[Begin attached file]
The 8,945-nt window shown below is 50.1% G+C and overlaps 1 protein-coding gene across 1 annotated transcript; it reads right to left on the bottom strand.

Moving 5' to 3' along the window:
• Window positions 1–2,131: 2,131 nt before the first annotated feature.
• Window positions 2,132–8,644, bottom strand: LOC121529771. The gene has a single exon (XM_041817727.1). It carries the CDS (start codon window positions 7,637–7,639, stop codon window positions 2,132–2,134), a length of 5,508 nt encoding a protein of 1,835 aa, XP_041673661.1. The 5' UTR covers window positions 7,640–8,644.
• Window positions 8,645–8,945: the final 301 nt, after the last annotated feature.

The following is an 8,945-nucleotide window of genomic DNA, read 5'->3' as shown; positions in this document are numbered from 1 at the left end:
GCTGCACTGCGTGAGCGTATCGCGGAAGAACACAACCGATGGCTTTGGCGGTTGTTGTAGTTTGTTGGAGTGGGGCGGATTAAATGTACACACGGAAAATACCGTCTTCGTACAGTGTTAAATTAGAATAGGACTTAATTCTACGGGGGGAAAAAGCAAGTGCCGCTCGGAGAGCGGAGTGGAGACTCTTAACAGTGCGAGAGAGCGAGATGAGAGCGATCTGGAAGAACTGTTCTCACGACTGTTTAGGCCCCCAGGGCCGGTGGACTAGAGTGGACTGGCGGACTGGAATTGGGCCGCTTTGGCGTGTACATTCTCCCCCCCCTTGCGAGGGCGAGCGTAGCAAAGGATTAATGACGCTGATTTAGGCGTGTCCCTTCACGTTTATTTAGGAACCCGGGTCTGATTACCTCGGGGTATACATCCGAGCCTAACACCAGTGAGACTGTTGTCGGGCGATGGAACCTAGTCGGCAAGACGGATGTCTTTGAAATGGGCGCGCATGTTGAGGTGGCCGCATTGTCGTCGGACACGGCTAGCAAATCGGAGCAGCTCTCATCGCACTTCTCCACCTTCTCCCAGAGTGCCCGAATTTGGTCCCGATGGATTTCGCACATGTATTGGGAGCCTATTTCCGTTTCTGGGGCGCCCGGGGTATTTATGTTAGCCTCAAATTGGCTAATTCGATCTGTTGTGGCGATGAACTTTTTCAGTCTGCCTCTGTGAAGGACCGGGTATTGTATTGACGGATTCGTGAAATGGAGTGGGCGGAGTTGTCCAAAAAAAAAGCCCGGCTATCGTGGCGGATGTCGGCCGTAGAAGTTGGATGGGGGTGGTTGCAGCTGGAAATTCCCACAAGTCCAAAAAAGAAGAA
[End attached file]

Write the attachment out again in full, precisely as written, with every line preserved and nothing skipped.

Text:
The 8,945-nt window shown below is 50.1% G+C and overlaps 1 protein-coding gene across 1 annotated transcript; it reads right to left on the bottom strand.

Moving 5' to 3' along the window:
• Window positions 1–2,131: 2,131 nt before the first annotated feature.
• Window positions 2,132–8,644, bottom strand: LOC121529771. The gene has a single exon (XM_041817727.1). It carries the CDS (start codon window positions 7,637–7,639, stop codon window positions 2,132–2,134), a length of 5,508 nt encoding a protein of 1,835 aa, XP_041673661.1. The 5' UTR covers window positions 7,640–8,644.
• Window positions 8,645–8,945: the final 301 nt, after the last annotated feature.

The following is an 8,945-nucleotide window of genomic DNA, read 5'->3' as shown; positions in this document are numbered from 1 at the left end:
GCTGCACTGCGTGAGCGTATCGCGGAAGAACACAACCGATGGCTTTGGCGGTTGTTGTAGTTTGTTGGAGTGGGGCGGATTAAATGTACACACGGAAAATACCGTCTTCGTACAGTGTTAAATTAGAATAGGACTTAATTCTACGGGGGGAAAAAGCAAGTGCCGCTCGGAGAGCGGAGTGGAGACTCTTAACAGTGCGAGAGAGCGAGATGAGAGCGATCTGGAAGAACTGTTCTCACGACTGTTTAGGCCCCCAGGGCCGGTGGACTAGAGTGGACTGGCGGACTGGAATTGGGCCGCTTTGGCGTGTACATTCTCCCCCCCCTTGCGAGGGCGAGCGTAGCAAAGGATTAATGACGCTGATTTAGGCGTGTCCCTTCACGTTTATTTAGGAACCCGGGTCTGATTACCTCGGGGTATACATCCGAGCCTAACACCAGTGAGACTGTTGTCGGGCGATGGAACCTAGTCGGCAAGACGGATGTCTTTGAAATGGGCGCGCATGTTGAGGTGGCCGCATTGTCGTCGGACACGGCTAGCAAATCGGAGCAGCTCTCATCGCACTTCTCCACCTTCTCCCAGAGTGCCCGAATTTGGTCCCGATGGATTTCGCACATGTATTGGGAGCCTATTTCCGTTTCTGGGGCGCCCGGGGTATTTATGTTAGCCTCAAATTGGCTAATTCGATCTGTTGTGGCGATGAACTTTTTCAGTCTGCCTCTGTGAAGGACCGGGTATTGTATTGACGGATTCGTGAAATGGAGTGGGCGGAGTTGTCCAAAAAAAAAGCCCGGCTATCGTGGCGGATGTCGGCCGTAGAAGTTGGATGGGGGTGGTTGCAGCTGGAAATTCCCACAAGTCCAAAAAAGAAGAA